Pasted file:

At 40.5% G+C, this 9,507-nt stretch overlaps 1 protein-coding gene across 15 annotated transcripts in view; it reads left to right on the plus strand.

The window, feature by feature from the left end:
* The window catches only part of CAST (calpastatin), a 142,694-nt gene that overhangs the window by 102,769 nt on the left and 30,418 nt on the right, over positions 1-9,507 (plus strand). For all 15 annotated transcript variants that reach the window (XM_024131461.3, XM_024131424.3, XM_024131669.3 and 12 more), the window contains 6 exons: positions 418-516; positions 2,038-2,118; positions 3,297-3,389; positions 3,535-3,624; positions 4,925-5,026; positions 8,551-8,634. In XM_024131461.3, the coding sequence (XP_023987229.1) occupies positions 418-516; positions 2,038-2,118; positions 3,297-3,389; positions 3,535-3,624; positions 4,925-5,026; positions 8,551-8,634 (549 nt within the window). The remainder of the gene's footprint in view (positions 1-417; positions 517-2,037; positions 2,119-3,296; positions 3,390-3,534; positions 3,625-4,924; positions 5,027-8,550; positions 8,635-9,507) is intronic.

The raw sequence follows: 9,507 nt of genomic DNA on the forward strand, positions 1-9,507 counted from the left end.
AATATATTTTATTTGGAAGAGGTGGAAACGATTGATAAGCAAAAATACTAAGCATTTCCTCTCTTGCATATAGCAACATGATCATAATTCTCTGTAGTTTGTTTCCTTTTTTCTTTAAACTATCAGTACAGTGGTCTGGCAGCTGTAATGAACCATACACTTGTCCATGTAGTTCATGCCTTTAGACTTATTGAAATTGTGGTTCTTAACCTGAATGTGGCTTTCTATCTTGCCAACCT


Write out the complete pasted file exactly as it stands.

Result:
At 40.5% G+C, this 9,507-nt stretch overlaps 1 protein-coding gene across 15 annotated transcripts in view; it reads left to right on the plus strand.

The window, feature by feature from the left end:
* The window catches only part of CAST (calpastatin), a 142,694-nt gene that overhangs the window by 102,769 nt on the left and 30,418 nt on the right, over positions 1-9,507 (plus strand). For all 15 annotated transcript variants that reach the window (XM_024131461.3, XM_024131424.3, XM_024131669.3 and 12 more), the window contains 6 exons: positions 418-516; positions 2,038-2,118; positions 3,297-3,389; positions 3,535-3,624; positions 4,925-5,026; positions 8,551-8,634. In XM_024131461.3, the coding sequence (XP_023987229.1) occupies positions 418-516; positions 2,038-2,118; positions 3,297-3,389; positions 3,535-3,624; positions 4,925-5,026; positions 8,551-8,634 (549 nt within the window). The remainder of the gene's footprint in view (positions 1-417; positions 517-2,037; positions 2,119-3,296; positions 3,390-3,534; positions 3,625-4,924; positions 5,027-8,550; positions 8,635-9,507) is intronic.

The raw sequence follows: 9,507 nt of genomic DNA on the forward strand, positions 1-9,507 counted from the left end.
AATATATTTTATTTGGAAGAGGTGGAAACGATTGATAAGCAAAAATACTAAGCATTTCCTCTCTTGCATATAGCAACATGATCATAATTCTCTGTAGTTTGTTTCCTTTTTTCTTTAAACTATCAGTACAGTGGTCTGGCAGCTGTAATGAACCATACACTTGTCCATGTAGTTCATGCCTTTAGACTTATTGAAATTGTGGTTCTTAACCTGAATGTGGCTTTCTATCTTGCCAACCT